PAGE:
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run rails with custom patches

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+---
+title: "Run Rails with custom patches"
+date: 2012-10-04 04:47
+---
+
+I often see comments [like this](https://github.com/rails/rails/pull/7397#issuecomment-9132009)
+in the Rails bugtracker. Generally, someone is running an older version of
+Rails, and some bug they face has been fixed on edge. But they may be running
+a version that's too old to recieve fixes, or need a fix that has yet to be
+included in an actual release. What to do?
+
+Luckily, [Bundler](http://gembundler.com/) exists. It makes it super easy to
+run your own Rails. Check it out:
+
+## Step 1: Fork you!
+
+Go to GitHub, hit up [rails/rails](http://github.com/rails/rails), and click
+that fork button. My own personal fork of Rails is
+[here](https://github.com/steveklabnik/rails), for example, so in the rest of
+these examples, I'll be using my own username. If you're me, you can use it
+too, but seriously, stop being me. If you're not me, substitute your own
+username.
+
+## Step 2: apply patch
+
+Let's get our copy going locally:
+
+```
+$ git clone git@github.com:steveklabnik/rails.git
+$ cd rails
+```
+
+We'll apply the patch from the example comment above. In this case, the person
+wants to have this patch work on Rails 3.1.
+
+You have two options here: Rails keeps a branch open for every minor version,
+and also tags every release. You can pick between the stable branch and a
+particular release. The stable branch should work just fine, but maybe you're
+on a specific Rails release for a reason. For example, the latest version of
+Rails 3.1 is 3.1.8, but this person says they're on 3.1.1. If they use the
+3-1-stable branch, they'll also get all the changes from 3.1.1-3.1.8, as well
+as unreleased changes that may exist on that branch. That's possibly too much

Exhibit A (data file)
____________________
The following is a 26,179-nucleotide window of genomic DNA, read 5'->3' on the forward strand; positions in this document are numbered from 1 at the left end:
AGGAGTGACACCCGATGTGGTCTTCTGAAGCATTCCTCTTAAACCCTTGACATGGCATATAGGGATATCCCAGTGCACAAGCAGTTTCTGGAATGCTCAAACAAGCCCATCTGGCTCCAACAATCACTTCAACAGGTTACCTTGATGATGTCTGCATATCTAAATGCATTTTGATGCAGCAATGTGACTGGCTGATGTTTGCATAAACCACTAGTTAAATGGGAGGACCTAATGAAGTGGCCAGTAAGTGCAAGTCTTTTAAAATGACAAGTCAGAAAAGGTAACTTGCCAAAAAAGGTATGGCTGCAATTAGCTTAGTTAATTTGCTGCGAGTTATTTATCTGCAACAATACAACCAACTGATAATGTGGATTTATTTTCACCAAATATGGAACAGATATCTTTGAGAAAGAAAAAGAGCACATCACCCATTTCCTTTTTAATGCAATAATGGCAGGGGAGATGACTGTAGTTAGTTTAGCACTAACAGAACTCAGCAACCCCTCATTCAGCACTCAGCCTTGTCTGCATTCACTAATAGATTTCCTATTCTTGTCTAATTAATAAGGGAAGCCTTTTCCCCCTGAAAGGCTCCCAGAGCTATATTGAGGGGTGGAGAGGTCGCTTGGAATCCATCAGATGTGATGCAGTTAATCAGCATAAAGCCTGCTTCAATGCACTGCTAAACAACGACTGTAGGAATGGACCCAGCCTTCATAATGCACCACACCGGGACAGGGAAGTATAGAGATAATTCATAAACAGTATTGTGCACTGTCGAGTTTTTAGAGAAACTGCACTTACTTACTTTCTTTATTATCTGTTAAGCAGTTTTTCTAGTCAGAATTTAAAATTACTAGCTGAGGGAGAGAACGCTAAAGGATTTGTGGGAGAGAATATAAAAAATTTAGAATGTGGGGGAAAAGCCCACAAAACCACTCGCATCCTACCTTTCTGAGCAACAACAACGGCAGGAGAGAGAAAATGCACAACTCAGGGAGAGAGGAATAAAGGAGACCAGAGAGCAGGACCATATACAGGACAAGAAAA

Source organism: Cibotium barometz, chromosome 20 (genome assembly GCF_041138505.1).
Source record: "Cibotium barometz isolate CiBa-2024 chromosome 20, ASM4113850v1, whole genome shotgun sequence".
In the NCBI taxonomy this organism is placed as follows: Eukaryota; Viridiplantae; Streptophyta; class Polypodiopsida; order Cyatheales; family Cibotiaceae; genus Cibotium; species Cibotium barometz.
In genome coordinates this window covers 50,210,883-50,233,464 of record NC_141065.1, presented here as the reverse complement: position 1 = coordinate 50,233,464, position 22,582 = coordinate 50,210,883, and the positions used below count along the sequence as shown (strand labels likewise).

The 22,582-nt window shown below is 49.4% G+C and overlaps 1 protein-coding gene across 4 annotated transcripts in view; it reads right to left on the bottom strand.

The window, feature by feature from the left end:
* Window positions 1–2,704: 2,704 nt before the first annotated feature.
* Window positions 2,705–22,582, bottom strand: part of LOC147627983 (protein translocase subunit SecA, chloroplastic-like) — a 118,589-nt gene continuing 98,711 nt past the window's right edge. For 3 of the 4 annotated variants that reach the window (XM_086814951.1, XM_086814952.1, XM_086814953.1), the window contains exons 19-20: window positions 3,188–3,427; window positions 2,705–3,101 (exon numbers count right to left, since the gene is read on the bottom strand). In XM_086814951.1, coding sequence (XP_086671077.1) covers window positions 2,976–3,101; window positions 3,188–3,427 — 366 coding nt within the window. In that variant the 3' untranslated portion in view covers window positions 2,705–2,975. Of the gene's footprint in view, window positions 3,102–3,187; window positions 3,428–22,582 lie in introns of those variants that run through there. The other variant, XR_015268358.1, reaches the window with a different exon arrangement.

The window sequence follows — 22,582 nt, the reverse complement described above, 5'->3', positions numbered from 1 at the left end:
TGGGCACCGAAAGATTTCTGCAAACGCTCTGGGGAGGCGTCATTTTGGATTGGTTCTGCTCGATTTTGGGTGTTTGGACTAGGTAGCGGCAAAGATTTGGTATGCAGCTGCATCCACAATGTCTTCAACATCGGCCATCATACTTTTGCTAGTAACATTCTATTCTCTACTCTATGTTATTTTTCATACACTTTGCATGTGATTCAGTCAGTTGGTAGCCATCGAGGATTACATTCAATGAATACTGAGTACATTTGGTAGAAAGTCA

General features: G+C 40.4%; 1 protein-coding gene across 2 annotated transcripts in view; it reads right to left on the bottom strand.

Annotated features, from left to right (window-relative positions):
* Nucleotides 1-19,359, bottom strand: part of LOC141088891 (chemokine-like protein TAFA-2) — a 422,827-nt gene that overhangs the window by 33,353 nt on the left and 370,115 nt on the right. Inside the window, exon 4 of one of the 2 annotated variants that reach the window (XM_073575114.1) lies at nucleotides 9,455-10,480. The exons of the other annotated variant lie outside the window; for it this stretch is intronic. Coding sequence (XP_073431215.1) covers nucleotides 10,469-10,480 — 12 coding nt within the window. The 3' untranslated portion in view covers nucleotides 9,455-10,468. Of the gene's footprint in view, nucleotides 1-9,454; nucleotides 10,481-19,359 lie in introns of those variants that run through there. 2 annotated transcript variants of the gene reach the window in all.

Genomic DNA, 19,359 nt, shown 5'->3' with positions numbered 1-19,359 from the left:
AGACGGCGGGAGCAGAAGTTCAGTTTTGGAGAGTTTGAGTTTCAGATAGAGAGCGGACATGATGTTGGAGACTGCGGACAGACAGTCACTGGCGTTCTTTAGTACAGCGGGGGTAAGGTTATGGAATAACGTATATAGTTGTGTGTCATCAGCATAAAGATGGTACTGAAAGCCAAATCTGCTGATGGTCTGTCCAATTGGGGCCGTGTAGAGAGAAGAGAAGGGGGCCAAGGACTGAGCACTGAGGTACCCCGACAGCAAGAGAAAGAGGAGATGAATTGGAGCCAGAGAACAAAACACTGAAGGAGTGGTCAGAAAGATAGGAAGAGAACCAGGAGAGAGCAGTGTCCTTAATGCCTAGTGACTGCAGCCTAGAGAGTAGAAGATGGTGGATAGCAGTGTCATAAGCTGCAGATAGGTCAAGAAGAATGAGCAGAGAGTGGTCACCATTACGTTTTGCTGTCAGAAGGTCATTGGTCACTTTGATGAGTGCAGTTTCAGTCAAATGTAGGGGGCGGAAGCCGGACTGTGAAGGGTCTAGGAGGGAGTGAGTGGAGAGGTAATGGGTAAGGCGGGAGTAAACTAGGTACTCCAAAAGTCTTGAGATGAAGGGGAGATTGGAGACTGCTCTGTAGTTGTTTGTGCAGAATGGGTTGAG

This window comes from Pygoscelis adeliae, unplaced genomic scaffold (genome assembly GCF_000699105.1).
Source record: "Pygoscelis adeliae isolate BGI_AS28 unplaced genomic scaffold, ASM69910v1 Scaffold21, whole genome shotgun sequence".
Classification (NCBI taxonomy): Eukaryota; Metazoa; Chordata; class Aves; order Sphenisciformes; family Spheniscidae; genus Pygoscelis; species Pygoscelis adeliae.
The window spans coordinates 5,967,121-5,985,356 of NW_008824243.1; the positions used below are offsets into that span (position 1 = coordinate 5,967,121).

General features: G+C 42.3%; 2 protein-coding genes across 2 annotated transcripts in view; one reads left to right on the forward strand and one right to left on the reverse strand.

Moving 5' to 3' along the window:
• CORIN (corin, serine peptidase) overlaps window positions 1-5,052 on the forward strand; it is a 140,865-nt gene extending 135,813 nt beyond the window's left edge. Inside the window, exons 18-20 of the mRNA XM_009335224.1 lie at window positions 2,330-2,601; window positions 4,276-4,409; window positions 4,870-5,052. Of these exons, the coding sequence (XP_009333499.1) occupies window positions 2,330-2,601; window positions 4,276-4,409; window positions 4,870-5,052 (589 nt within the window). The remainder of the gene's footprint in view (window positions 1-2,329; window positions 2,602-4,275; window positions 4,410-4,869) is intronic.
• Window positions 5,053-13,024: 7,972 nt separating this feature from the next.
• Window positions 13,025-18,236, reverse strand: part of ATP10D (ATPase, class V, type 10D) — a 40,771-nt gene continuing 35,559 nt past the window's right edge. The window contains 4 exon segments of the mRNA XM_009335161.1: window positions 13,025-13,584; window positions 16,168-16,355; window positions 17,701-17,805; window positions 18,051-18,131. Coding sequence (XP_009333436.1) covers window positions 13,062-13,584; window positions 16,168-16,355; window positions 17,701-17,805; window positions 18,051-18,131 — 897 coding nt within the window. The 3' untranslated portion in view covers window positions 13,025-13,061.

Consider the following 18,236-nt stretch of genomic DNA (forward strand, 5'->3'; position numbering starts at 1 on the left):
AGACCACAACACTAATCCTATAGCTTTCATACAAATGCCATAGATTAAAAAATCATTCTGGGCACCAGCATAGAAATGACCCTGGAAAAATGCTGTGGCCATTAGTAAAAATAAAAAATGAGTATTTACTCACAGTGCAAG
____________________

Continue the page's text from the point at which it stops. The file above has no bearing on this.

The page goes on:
+for you, so we'll just work off of 3.1.1. This is probably a bad idea, since
+[3.1.6 included several security
+fixes](http://weblog.rubyonrails.org/2012/6/12/ann-rails-3-1-6-has-been-released/),
+but you're an adult, do dumb things if you want to.
+
+```
+$ git checkout v3.1.1
+```
+
+You'll see a big message about a detached HEAD. Don't worry about it.
+
+If you want the stable branch for extra fixes,
+
+```
+$ git checkout 3-1-stable
+```
+
+Now, it's a good idea to make our own branches, so that we don't get confused
+with upstream. So let's make a new branch:
+
+```
+$ git checkout -b my_patched_rails
+```
+
+Awesome. Now, we can grab the commit we wanted. We can do this with
+`cherry-pick`:
+
+```
+$ git cherry-pick 8fc8763fde2cc685ed63fcf640cfae556252809b
+```
+
+I found this SHA1 by checking out [this
+page](https://github.com/rails/rails/pull/7397/commits), which is linked at the
+top of the pull request.
+
+If there are multiple commits you need, you can do one of two things: either
+`cherry-pick` the merge commit, in which case you'll probably need to pass
+the `-m1` option, or simply `cherry-pick` them all in order.
+
+You may get conflicts. Yay backporting! If `git` whines at you, do what you
+normally do. Resolve the merge, then `git commit`.
+
+Finally, push it back up to your GitHub:
+
+```
+$ git push origin my_patched_rails
+```
+
+Congrats! You've got your own custom Rails. Now it's time to use it.
+
+## Step 3: update Gemfile
+
+Go to your Rails app, and edit this line in your Gemfile:
+
+```
+gem 'rails', "3.1.1"
+```
+
+change it to this:
+
+```
+gem 'rails', :git => "https://github.com/steveklabnik/rails", :branch => "my_patched_rails"
+```
+
+It's that easy! Now bundle:
+
+```
+$ bundle update
+```
+
+You should see it mention something about checking out a certain copy of Rails.
+
+## Step 4: Profit!
+
+That's it! Congrats, you're using Rails with your patch.
+
+## But I'm on 2.3, I'm not running Bundler!
+
+[Do this](http://gembundler.com/v0.9/rails23.html).
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